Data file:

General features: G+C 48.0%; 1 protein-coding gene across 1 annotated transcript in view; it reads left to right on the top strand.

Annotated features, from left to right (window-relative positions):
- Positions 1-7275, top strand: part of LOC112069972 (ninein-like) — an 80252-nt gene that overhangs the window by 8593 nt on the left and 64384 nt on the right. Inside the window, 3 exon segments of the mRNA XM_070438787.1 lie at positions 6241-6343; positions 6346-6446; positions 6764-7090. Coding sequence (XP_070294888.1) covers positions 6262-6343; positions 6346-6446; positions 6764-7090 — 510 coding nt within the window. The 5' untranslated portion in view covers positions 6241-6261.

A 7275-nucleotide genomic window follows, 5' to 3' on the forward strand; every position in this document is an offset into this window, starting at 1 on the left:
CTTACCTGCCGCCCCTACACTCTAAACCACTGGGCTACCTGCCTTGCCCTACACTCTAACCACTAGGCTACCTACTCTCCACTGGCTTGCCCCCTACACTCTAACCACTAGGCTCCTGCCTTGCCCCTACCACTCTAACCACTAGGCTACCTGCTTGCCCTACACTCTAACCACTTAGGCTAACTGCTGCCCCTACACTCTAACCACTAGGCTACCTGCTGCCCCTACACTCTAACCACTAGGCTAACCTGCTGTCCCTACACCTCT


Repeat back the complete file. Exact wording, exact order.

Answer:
General features: G+C 48.0%; 1 protein-coding gene across 1 annotated transcript in view; it reads left to right on the top strand.

Annotated features, from left to right (window-relative positions):
- Positions 1-7275, top strand: part of LOC112069972 (ninein-like) — an 80252-nt gene that overhangs the window by 8593 nt on the left and 64384 nt on the right. Inside the window, 3 exon segments of the mRNA XM_070438787.1 lie at positions 6241-6343; positions 6346-6446; positions 6764-7090. Coding sequence (XP_070294888.1) covers positions 6262-6343; positions 6346-6446; positions 6764-7090 — 510 coding nt within the window. The 5' untranslated portion in view covers positions 6241-6261.

A 7275-nucleotide genomic window follows, 5' to 3' on the forward strand; every position in this document is an offset into this window, starting at 1 on the left:
CTTACCTGCCGCCCCTACACTCTAAACCACTGGGCTACCTGCCTTGCCCTACACTCTAACCACTAGGCTACCTACTCTCCACTGGCTTGCCCCCTACACTCTAACCACTAGGCTCCTGCCTTGCCCCTACCACTCTAACCACTAGGCTACCTGCTTGCCCTACACTCTAACCACTTAGGCTAACTGCTGCCCCTACACTCTAACCACTAGGCTACCTGCTGCCCCTACACTCTAACCACTAGGCTAACCTGCTGTCCCTACACCTCT